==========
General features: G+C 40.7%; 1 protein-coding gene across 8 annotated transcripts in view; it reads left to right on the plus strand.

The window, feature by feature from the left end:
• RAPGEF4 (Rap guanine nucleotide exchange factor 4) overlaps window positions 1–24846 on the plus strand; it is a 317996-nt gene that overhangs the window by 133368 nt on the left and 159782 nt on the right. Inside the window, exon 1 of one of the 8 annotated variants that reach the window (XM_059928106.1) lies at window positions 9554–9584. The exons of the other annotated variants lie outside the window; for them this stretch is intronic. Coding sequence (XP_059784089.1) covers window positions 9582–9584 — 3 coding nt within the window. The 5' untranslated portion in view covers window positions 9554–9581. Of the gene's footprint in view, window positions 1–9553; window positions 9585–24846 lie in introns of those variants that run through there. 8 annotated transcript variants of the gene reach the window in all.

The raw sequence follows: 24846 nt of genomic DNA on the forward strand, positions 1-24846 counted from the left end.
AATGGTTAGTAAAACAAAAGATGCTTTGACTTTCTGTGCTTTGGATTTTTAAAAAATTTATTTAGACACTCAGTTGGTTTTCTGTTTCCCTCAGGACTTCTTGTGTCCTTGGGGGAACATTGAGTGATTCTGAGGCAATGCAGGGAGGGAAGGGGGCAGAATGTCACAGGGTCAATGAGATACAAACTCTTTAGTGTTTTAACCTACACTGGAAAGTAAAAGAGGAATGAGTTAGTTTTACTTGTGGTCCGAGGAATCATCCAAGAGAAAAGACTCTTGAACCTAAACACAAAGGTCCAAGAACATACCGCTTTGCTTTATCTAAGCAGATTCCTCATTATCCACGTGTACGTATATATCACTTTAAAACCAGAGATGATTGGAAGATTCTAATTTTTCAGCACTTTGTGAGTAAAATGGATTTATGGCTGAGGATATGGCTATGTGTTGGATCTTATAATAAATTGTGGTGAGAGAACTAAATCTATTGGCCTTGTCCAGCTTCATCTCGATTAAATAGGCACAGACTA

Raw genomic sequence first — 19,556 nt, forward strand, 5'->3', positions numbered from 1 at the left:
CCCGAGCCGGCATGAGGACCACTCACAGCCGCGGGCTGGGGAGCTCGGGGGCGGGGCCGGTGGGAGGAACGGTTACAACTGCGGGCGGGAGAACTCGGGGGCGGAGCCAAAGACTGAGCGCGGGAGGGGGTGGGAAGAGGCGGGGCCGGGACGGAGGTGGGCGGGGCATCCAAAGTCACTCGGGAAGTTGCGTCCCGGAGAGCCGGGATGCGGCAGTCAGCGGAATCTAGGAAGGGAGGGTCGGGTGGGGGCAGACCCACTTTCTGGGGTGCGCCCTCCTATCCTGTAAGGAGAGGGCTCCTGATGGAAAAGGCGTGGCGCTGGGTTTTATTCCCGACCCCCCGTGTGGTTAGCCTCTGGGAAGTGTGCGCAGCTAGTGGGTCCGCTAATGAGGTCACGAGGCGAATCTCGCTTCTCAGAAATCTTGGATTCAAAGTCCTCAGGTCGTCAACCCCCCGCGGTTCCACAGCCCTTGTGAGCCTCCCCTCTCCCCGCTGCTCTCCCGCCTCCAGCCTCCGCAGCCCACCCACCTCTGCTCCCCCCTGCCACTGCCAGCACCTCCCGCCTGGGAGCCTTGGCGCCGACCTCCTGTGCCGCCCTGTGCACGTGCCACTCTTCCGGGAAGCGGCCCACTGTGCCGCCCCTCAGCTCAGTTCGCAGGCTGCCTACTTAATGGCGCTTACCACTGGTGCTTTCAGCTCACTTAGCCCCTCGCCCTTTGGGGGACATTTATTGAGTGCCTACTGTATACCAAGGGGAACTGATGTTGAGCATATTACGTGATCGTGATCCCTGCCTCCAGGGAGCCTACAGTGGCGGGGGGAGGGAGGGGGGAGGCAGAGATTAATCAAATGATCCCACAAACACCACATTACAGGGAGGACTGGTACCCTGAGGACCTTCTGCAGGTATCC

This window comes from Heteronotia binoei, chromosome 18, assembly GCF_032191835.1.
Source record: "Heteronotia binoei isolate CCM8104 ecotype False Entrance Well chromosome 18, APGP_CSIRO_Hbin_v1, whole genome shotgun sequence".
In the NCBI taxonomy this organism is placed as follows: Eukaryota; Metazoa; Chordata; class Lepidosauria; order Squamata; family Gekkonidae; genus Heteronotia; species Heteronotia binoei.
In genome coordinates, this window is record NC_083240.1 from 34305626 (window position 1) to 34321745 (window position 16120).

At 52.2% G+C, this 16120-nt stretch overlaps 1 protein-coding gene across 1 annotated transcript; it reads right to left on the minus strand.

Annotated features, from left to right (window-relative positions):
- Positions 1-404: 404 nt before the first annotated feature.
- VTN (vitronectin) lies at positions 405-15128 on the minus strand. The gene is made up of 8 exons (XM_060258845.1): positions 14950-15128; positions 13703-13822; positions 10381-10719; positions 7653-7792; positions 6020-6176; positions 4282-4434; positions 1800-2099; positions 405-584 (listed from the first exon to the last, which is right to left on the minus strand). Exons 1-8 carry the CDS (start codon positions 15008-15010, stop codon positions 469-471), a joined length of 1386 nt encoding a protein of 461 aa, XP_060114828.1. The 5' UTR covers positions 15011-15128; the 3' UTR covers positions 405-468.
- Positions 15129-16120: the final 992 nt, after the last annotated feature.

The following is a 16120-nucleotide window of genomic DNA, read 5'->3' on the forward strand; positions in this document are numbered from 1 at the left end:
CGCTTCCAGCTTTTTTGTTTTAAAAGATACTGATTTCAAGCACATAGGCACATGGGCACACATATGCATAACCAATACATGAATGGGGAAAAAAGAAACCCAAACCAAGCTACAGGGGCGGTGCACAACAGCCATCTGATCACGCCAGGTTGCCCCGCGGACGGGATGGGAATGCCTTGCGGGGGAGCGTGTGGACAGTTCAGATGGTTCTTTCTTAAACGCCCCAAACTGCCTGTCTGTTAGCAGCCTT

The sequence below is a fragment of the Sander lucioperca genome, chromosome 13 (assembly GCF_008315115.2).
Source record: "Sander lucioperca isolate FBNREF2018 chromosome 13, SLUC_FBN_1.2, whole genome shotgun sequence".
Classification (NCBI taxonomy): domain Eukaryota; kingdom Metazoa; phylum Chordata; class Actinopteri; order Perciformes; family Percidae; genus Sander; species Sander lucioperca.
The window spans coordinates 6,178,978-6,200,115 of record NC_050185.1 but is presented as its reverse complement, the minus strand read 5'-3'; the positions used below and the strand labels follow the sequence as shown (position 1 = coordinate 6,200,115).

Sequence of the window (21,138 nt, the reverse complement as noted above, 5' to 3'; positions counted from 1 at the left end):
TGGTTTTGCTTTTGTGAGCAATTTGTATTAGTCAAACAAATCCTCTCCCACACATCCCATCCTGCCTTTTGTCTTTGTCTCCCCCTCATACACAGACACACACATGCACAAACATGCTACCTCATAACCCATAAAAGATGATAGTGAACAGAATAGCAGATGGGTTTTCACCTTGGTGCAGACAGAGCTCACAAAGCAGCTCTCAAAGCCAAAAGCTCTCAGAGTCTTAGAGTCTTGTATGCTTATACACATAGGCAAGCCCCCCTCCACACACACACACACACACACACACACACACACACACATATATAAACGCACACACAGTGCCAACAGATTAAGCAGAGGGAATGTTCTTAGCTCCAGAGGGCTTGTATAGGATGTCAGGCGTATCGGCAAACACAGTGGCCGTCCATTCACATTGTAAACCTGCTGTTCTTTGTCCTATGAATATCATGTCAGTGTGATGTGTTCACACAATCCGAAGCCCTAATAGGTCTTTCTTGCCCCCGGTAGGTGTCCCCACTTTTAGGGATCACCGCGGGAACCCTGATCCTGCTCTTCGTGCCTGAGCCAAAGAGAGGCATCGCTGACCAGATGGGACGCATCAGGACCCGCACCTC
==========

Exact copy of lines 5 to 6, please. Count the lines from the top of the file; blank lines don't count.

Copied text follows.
AATGGTTAGTAAAACAAAAGATGCTTTGACTTTCTGTGCTTTGGATTTTTAAAAAATTTATTTAGACACTCAGTTGGTTTTCTGTTTCCCTCAGGACTTCTTGTGTCCTTGGGGGAACATTGAGTGATTCTGAGGCAATGCAGGGAGGGAAGGGGGCAGAATGTCACAGGGTCAATGAGATACAAACTCTTTAGTGTTTTAACCTACACTGGAAAGTAAAAGAGGAATGAGTTAGTTTTACTTGTGGTCCGAGGAATCATCCAAGAGAAAAGACTCTTGAACCTAAACACAAAGGTCCAAGAACATACCGCTTTGCTTTATCTAAGCAGATTCCTCATTATCCACGTGTACGTATATATCACTTTAAAACCAGAGATGATTGGAAGATTCTAATTTTTCAGCACTTTGTGAGTAAAATGGATTTATGGCTGAGGATATGGCTATGTGTTGGATCTTATAATAAATTGTGGTGAGAGAACTAAATCTATTGGCCTTGTCCAGCTTCATCTCGATTAAATAGGCACAGACTA

Raw genomic sequence first — 19,556 nt, forward strand, 5'->3', positions numbered from 1 at the left: